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Mountain News: Aspen marketing green-ness



ASPEN, Colo. – In its winter marketing program, the Aspen Skiing Co. is tooting the horn even more loudly this year about the dangers of global warming. Advertisements warning of the dangers were placed last winter in two magazines, Ski and Outside. This year, similar “save snow” ads are planned in six ski and outdoor magazines, plus newspapers. In addition, the company is sending compact fluorescent bulbs to 40,000 of its most loyal customers.

The Aspen Times reported that while the ski company may have the zeal of a reformist on this issue, it also makes good business sense. An annual survey of the company’s customers two winters ago showed that 36 per cent were more likely to return because of the company’s environmental practices, and last winter that number rose to 39 per cent.

The implication is simple, says The Times: If the company is recognized for its green stance, it could lure prospective customers as well as satisfy many of the existing ones.

In Vail, there was a bit of skepticism about Aspen Skiing’s marketing initiative. The resort experience is nothing if not carbon intensive, noted the Vail Daily in an editorial, so if Aspen’s advertisements succeed in drawing more customers, they will be counter-productive to the stated mission of saving snow.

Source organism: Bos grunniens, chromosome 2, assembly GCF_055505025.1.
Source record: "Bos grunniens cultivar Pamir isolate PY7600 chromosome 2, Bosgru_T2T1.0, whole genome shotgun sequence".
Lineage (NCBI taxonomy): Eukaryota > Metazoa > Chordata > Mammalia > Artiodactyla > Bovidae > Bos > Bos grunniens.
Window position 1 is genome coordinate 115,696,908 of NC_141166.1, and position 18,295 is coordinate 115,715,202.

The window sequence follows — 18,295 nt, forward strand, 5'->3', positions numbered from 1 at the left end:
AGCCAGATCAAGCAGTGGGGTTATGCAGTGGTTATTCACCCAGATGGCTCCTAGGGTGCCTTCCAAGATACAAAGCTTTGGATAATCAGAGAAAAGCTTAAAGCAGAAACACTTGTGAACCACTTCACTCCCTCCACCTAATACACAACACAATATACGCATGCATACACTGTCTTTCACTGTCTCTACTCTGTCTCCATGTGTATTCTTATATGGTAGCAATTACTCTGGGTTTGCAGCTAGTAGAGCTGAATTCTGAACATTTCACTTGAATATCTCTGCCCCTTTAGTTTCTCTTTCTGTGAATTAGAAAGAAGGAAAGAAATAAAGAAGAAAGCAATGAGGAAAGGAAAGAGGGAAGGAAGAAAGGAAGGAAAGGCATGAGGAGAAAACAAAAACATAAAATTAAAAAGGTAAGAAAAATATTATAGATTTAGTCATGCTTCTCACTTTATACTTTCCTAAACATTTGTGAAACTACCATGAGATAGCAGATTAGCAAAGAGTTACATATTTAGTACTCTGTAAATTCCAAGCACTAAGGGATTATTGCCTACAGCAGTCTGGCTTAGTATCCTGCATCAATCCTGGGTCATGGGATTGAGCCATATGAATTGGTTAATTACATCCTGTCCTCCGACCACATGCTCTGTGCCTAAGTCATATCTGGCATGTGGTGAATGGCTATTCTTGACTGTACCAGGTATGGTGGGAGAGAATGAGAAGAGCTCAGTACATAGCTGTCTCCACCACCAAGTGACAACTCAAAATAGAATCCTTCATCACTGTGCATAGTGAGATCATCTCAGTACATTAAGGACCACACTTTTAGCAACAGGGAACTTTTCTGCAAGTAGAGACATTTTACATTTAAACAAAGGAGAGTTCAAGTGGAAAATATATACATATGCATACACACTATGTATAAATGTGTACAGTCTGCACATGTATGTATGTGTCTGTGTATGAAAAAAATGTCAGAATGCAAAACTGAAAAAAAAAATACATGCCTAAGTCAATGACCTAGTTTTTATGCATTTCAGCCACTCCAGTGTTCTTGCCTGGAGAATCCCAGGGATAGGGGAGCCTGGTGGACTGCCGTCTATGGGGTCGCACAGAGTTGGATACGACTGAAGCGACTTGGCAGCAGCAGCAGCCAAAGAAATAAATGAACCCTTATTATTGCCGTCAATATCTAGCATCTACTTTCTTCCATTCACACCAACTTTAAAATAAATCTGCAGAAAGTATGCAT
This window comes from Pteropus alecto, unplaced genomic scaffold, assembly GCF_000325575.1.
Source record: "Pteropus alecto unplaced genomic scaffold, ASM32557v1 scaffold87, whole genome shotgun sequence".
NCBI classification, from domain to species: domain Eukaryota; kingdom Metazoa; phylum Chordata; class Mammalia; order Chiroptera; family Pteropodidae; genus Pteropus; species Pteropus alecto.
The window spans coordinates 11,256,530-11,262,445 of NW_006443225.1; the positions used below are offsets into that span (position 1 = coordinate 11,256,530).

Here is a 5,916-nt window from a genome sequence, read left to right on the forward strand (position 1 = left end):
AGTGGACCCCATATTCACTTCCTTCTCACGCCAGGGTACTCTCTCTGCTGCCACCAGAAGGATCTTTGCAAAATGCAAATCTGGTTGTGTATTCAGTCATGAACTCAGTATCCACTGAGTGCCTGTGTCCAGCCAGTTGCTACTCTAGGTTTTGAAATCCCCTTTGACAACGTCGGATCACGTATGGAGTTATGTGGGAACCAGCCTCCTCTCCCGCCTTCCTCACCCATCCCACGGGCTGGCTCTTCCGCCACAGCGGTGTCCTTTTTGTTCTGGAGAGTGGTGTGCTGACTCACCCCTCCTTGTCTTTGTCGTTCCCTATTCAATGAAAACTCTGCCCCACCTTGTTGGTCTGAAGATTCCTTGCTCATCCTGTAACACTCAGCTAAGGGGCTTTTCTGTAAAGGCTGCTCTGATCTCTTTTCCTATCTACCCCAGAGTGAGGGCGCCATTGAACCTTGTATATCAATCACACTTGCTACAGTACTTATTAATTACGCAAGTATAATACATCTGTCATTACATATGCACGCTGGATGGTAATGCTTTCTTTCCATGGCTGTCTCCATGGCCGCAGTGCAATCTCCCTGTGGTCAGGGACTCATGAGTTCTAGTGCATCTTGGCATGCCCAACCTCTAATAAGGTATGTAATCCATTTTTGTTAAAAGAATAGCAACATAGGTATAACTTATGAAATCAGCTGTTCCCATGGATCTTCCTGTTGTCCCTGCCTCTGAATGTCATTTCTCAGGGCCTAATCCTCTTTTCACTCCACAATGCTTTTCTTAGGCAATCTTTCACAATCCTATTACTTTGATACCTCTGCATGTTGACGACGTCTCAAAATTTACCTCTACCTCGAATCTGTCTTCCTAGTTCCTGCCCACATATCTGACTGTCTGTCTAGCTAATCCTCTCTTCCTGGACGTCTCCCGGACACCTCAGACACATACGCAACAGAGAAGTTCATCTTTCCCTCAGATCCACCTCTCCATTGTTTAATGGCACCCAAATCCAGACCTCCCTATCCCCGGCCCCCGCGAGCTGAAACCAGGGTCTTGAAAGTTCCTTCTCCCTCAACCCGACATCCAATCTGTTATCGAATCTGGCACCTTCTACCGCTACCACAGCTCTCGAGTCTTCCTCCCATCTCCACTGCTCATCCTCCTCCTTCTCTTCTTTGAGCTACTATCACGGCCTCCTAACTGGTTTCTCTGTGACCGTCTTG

Revelstoke anxious; prices rise

REVELSTOKE, B.C. – The anxiety of change continues in Revelstoke, where the big, new ski area is to open at Christmas.

Even before the ski area plans were completed, Revelstoke had begun to attract urban refugees. Now, rents are rising rapidly, anywhere from 50 to 100 per cent, according to the laments at a special meeting called Renter’s Voice. “There’s a lot of pain, a lot of anxiety, and quite a bit of anger” in the community, said Brian Summer, a social worker who organized the meeting.

“If we turn this town into a Whistler or Canmore, I don’t think I’ll be able to live here,” said Tom Dickson.

David F. Rooney, editor of the Revelstoke Times Review, observes a “kind of social Darwinism — think of it as survival of the richest — at work here.” He adds: “And if we’re not very, very careful, the town and community we love so much will be gone forever… replaced by people for whom this is just a nice place to spend a few months of the year.”

Writing from Salt Lake City, George Ott warns Revelstoke that it may become like Park City. His experience there, circa 1979, was of a place with “no traffic lights, and when the ski season ended the town rolled up the sidewalks and went elsewhere for 6 or 7 months of the year. Life was good, the snow was deep, and rent was cheap. Hindsight being what it is, the only thing I would change is I would have bought more property earlier.”